As 2017 begins, China is poised to leap ahead of the United States on clean energy to become the most important player in the global market.
WRI brings U.S. companies seeking more renewable energy together with traditional, coal-intensive electric utilities to jointly advance new, cost-effective renewable energy generation. Since 2015, businesses working with WRI have contracted more than 450 megawatts of new solar generation through regulated utilities in Nevada and North Carolina – equivalent to taking 120,000 cars off the road.
Corporate demand for renewable energy is a central driver of clean energy growth in the United States. In 35 states, electricity customers must buy power through their local utility, so companies cannot purchase local renewable energy unless their utility offers it. Companies are setting ambitious renewable energy targets and considering the ease of purchasing renewable energy when deciding where to locate new facilities.
WRI helps utilities meet corporate demand for new renewable energy without impacting other customers. WRI’s Charge team brings together regulated coal-intensive utilities – often in politically conservative states with limited clean energy requirements – with their largest customers to agree on optional rates for renewable energy, called green tariffs. WRI provides feedback to utilities on green tariff proposals to help make them attractive to regulators and corporate electricity buyers.
In partnership with other NGOs, WRI amplifies the collective voice of large buyers through the Renewable Energy Buyers Alliance (REBA), a coalition to empower multinational companies to transform electricity systems by cost-effectively scaling up renewable energy. WRI also created the Corporate Renewable Energy Strategy Map, which shows states where companies can more easily meet their clean energy goals. Utilities and states actively seek to be included on the map and frequently ask about creating green tariffs as a means to attract economic development.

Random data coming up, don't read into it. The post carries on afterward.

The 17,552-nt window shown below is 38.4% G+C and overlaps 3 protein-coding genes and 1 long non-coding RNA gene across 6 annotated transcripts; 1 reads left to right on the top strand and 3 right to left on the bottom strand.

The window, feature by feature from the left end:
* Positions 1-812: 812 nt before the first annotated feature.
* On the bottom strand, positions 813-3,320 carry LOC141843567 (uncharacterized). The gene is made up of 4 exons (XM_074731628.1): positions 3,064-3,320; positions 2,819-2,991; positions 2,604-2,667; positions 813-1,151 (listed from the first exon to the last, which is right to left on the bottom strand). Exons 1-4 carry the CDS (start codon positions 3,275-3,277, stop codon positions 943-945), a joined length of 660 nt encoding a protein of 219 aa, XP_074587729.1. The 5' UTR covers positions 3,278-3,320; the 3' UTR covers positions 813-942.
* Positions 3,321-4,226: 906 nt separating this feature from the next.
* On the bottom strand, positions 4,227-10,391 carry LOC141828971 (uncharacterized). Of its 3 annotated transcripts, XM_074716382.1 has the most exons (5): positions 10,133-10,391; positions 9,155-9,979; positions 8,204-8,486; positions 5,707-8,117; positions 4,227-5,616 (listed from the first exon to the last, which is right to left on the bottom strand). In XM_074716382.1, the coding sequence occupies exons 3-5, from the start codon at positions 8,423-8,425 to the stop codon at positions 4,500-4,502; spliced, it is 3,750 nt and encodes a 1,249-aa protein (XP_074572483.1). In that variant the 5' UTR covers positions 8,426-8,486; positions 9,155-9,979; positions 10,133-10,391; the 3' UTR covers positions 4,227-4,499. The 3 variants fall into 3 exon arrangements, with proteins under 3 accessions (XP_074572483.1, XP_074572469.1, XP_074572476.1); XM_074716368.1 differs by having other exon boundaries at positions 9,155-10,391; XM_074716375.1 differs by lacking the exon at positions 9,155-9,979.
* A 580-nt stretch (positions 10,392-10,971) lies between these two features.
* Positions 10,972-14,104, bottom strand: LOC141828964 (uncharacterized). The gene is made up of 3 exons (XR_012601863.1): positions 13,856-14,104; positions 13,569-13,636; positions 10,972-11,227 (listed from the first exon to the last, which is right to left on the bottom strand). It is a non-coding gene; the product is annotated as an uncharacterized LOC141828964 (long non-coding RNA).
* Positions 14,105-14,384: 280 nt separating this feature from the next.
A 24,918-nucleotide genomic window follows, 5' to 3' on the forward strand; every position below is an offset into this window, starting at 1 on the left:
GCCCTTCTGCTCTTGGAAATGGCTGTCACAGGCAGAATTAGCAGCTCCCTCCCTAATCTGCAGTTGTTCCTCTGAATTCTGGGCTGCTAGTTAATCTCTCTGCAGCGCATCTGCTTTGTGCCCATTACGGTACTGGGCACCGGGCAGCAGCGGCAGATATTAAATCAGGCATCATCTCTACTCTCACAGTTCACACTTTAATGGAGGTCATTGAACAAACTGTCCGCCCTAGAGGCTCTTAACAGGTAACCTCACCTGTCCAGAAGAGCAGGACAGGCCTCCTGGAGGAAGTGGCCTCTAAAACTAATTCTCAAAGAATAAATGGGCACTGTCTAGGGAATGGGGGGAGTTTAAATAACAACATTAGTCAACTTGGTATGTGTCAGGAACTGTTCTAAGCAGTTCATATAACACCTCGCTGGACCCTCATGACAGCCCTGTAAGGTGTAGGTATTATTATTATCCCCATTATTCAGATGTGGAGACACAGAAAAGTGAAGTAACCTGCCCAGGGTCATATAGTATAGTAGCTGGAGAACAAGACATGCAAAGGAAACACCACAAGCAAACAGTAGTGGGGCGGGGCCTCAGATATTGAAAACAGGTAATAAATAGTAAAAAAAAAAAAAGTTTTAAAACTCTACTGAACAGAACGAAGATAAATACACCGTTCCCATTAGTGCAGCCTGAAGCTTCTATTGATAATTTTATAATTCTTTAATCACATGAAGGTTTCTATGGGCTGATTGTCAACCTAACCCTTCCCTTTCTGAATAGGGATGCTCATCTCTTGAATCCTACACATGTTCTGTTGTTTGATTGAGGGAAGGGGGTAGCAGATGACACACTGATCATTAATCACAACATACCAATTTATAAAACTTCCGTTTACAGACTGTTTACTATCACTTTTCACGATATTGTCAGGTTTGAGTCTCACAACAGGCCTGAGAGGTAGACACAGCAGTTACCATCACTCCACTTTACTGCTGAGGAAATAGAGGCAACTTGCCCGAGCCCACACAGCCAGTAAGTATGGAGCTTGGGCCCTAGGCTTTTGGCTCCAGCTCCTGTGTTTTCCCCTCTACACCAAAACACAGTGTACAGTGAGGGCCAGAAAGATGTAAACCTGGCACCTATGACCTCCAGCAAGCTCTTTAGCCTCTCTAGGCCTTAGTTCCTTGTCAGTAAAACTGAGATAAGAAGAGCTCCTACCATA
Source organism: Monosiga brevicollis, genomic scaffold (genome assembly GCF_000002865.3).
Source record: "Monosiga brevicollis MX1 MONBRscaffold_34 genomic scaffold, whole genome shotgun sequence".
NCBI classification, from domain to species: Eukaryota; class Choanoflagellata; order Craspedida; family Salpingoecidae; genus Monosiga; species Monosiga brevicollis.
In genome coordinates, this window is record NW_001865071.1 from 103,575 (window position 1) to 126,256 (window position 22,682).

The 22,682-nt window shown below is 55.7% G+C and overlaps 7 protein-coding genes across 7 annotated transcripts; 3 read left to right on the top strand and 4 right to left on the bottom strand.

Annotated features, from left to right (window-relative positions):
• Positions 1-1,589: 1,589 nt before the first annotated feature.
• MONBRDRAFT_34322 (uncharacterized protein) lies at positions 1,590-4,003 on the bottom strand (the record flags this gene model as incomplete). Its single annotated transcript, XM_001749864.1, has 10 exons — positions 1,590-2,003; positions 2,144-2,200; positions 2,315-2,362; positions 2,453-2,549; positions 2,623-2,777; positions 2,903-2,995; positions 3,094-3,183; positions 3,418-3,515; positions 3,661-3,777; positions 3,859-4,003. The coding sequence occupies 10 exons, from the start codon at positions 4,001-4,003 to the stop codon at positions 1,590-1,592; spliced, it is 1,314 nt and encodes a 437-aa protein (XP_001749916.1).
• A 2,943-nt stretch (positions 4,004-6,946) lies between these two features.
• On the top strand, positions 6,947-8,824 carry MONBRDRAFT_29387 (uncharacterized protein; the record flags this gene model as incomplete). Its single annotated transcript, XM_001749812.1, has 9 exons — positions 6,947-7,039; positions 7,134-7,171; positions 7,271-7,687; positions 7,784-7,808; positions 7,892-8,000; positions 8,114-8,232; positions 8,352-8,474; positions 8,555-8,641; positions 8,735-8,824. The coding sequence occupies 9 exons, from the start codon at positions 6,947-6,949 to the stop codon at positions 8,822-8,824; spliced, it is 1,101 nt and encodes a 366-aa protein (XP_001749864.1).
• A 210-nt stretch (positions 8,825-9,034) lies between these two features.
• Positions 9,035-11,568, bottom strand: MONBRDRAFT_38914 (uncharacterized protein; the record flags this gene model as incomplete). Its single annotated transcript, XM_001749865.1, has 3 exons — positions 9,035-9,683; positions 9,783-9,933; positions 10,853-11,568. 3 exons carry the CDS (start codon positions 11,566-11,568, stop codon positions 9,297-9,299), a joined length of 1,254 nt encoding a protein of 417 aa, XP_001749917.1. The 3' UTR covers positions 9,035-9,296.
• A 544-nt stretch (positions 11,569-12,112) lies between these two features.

Major utilities are creating voluntary programs to rapidly expand access to new renewable energy for their largest customers. Since 2015, green tariffs at monopoly, coal-intensive utilities have led to contracts for 450 megawatts of new solar energy capacity, which will help utilities annually avoid over half a million tons of carbon dioxide emissions – comparable to taking 120,000 passenger vehicles off the road. Contracts for an additional 500 megawatts of new solar energy are under negotiation, and more utilities are now replicating green tariffs.
By creating access to renewable energy for companies and aligning the interests of utilities with their customers, WRI and REBA partners are moving the conversation beyond politics, creating bipartisan support for measures that contribute to local economic development, lower greenhouse gas emissions, and cleaner air.
Transitioning to a clean energy economy in the United States would cost $320 billion a year from 2020 to 2050, finds a new report from the Risky Business Project, but we'd save $366 billion a year in reduced fossil fuel costs alone.
Mayors don't have the luxury of ignoring on-the-ground hazards of our changing planet – and fortunately, they're not.
If President-elect Trump is serious about his promise to create tens of thousands of good-paying jobs, then he should push America toward a strong, clean energy future.
Today three countries, the United States, Canada, and Mexico, announced targets and strategies to reduce their greenhouse gas emissions by mid-century (2050).
Germany aims to reduce its emissions 80-95 percent below 1990 levels by 2050. It's the first country to release a long-term emissions plan, with more countries likely to follow in the coming days.
The number of green tariffs, or renewable energy purchasing programs offered by utilities, has doubled in the United States since the end of 2015. Part of the reason is demand from corporations seeking more access to wind and solar.
The following table is a compilation of several green tariff proposals and offerings for commercial and industrial customers in regulated markets in the United States.
This list is regularly updated, but for complete and up-to-date details of each green tariff, see the appropriate docket...